They told us it would take about 25 minutes; that was at about 2:30pm. They clearly don’t know how to estimate the timing on this racket, even after 53 years. You’d think that would sort itself out after a few months of intense demand. But we didn’t really mind since our show didn’t start until 7pm, and we expected a bit of a wait.

We ended up standing around for about three hours waiting for our four slices though. Was it worth it? Yes and no. See below…

The first two slices to be ready were the regular slices. They were just okay. My wife even said that I made better pizza at home with respect to these. I agree. The crust was too hard, dense and dry in the back, and I needed to add some of their oil-soaked peppers to liven up the crust toward the end.

My favorite was the square pie. It was thick, saucy and packed with flavor, though still a bit too crisp/hard on the dough. These came out to us about 15 minutes after the two regular slices were ready. Again, poor timing. Everything should be served together.

See that black crust on the bottom of the corner slice there up above? Remember that…

One trick I learned toward the end of our wait was that if you walk in and take a peek over the counter to see if any straggler slices are just sitting around, you can ask if they’re unclaimed. Usually they’re not claimed, which means they’ll serve you right away and you won’t have to wait around like a sucka-ass tourist.

We did that as our two square slices were coming up, so we grabbed those two white slices on the left to go with our other four. The white slice was my least favorite of the three.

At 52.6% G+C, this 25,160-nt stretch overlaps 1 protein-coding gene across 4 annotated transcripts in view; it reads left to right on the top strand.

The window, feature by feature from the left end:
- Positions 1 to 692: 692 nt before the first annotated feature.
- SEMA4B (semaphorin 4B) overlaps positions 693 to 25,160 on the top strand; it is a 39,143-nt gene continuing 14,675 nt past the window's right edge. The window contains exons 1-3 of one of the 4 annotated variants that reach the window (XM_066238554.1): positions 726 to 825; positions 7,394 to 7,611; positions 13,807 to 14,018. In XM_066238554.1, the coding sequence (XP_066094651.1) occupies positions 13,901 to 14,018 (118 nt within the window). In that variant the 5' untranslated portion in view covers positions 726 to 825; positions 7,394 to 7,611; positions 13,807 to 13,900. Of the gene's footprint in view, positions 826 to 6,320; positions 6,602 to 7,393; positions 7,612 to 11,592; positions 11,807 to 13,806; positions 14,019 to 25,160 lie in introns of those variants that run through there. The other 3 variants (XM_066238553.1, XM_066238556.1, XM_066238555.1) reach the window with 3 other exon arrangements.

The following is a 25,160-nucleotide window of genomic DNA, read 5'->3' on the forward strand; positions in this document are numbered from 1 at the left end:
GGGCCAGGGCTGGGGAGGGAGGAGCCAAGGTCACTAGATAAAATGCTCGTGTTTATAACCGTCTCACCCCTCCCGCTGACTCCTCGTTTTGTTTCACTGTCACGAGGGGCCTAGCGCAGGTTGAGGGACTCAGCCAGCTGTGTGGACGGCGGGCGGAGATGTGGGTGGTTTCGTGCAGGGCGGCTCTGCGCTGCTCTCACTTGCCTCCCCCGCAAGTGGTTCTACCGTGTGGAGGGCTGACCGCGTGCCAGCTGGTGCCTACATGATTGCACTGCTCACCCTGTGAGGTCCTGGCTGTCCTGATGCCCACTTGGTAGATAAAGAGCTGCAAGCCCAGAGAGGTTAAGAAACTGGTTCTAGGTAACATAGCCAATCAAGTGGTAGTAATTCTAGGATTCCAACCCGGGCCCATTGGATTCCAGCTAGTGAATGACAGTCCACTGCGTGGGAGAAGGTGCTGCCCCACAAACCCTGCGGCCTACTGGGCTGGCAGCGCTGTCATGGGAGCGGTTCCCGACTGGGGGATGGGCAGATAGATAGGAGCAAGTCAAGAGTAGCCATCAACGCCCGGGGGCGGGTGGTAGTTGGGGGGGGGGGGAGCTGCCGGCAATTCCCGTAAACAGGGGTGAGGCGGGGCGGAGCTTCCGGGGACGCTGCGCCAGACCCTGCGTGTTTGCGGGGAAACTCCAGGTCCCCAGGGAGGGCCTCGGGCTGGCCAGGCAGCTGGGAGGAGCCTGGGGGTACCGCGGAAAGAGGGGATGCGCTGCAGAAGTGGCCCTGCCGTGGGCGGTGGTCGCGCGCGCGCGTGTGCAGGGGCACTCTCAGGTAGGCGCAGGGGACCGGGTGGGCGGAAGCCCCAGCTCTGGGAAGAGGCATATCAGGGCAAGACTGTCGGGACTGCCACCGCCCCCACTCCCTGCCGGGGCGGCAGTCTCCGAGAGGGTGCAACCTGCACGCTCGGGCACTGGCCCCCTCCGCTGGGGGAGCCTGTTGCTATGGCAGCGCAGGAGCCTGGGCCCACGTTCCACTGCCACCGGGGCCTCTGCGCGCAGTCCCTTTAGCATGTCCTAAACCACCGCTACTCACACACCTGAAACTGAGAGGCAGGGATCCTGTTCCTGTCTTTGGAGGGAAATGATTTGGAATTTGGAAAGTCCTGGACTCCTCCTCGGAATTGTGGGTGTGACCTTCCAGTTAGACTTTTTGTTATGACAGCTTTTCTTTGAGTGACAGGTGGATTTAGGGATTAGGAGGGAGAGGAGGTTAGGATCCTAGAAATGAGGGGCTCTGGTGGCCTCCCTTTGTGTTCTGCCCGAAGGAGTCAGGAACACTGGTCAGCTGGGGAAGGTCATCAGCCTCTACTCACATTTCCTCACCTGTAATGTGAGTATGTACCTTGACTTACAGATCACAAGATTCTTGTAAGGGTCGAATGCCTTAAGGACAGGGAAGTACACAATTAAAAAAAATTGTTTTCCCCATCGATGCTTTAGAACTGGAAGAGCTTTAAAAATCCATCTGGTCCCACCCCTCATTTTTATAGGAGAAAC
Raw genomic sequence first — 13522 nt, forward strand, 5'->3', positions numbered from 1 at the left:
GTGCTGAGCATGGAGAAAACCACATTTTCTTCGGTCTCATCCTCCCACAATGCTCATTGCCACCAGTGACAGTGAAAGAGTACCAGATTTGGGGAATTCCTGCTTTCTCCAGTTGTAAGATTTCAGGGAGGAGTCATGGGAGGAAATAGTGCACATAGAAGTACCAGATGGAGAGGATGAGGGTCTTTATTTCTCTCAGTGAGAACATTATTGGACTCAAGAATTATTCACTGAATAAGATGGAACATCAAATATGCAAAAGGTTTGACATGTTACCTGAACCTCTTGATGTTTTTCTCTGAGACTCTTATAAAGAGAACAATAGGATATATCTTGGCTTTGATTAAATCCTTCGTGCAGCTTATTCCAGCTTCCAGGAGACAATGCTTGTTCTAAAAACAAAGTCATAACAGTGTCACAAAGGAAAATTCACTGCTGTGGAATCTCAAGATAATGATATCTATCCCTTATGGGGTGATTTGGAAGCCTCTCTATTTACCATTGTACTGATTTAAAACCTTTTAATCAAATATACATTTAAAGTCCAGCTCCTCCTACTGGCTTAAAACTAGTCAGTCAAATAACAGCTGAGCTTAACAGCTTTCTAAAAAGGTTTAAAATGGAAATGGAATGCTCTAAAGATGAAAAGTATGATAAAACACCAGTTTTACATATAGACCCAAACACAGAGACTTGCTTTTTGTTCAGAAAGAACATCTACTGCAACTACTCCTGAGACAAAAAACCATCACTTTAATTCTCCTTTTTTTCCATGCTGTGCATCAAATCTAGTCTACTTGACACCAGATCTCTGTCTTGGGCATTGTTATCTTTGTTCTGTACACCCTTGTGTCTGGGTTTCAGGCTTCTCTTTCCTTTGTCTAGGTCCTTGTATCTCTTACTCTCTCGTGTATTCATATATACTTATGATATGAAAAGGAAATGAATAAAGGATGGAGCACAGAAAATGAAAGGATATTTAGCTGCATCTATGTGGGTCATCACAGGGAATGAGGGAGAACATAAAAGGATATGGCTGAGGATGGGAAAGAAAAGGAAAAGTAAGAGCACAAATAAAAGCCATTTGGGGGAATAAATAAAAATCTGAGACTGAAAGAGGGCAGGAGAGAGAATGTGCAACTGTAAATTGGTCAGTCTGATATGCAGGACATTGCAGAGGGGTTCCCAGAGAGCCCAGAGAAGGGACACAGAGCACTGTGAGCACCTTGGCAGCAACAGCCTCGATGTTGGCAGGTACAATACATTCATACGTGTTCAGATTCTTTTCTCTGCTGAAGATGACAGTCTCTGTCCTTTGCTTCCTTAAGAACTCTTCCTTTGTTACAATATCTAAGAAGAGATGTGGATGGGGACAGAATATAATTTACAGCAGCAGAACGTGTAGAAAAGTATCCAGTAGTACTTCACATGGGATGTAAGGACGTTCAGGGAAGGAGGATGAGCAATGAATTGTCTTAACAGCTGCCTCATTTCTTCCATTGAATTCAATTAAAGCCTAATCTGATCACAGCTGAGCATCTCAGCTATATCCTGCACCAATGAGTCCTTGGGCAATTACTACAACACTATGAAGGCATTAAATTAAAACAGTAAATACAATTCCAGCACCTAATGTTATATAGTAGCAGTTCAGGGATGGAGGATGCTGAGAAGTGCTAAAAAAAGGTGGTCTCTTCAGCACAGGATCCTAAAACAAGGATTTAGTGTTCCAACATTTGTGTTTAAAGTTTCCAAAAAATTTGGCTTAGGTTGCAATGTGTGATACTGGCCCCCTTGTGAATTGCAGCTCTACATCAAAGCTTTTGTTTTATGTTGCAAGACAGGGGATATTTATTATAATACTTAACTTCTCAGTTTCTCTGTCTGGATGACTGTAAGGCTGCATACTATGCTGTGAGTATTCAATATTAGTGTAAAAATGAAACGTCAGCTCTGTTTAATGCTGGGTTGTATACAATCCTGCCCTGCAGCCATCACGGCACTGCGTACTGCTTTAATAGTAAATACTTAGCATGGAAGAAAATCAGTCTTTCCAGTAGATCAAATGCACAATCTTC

This slice, however, had a slightly better rise to it at the point. A little thicker, puffier, more airy, a better crisp – like a crunchy pillow – at that end. So that was a plus. I also liked the ricotta, but I again found myself gravitating toward the oil-soaked peppers in order to get down on the dry and hard crust toward the back end.

Which is really odd to say, because they drench the shit out of their pies with olive oil both before and after they come out of the oven. Shit was making puddles on the regular slices.

I did love the abundance of fresh basil on each pizza, but these fuckers were burning pies left and right all day long. I’m talking pitch black crusts! I usually like a little bit of that on a pie, spotty, just for texture and flavor, but some of these things were nearly destroyed entirely. Hard. Brittle. Dry. Black. And they were still selling them. The balls on these animals! We lucked out, though, and the six slices that we ate were okay, for the most part. Only one corner of one square slice was ruined and burned (I noted it above). Not bad.

So six slices, a glass bottle of Pepsi and a can of Schweppes seltzer ran us $38 and took up three hours of our lives. Was it worth it? Not for the food, no fucking way. Totonno’s is so much better, in my opinion, and you won’t have to wait that long to eat it. This place could really use a dedicated worker to man the ovens at all times so that nothing gets burnt. The commotion was too overbearing at times back there.

Taste and business commentary aside, I wouldn’t trade the experience we had for those three hours and a nice Totonno’s pie. I made sure to stay cognizant of the fact that we had the opportunity to watch Dom make pizza before it’s too late. The man deserves our respect, even if we don’t love every slice that comes out of the oven.

And he may be old, but fuck, man… the dude was pulling hot pies out of the oven with his bare hands! It was worth the three hour wait just to watch him do that.

DI FARA PIZZA
1424 Avenue J
Brooklyn, NY 11230

Brasserie Seoul

Brasserie Seoul is a Brooklyn French restaurant where Chef Park is using Korean ingredients to execute his dishes.

I hesitate to call this ppace fusion, since the menu is decidedly French. However I suppose the heavy use of Korean ingredients takes it comfortably into that category.

I came in with two other Instagrammers to shoot some photos of their popular dishes. Here’s what we had:

FIRST ROUND

Foie Gras Amuse: cherry puree and grilled grapes on brioche.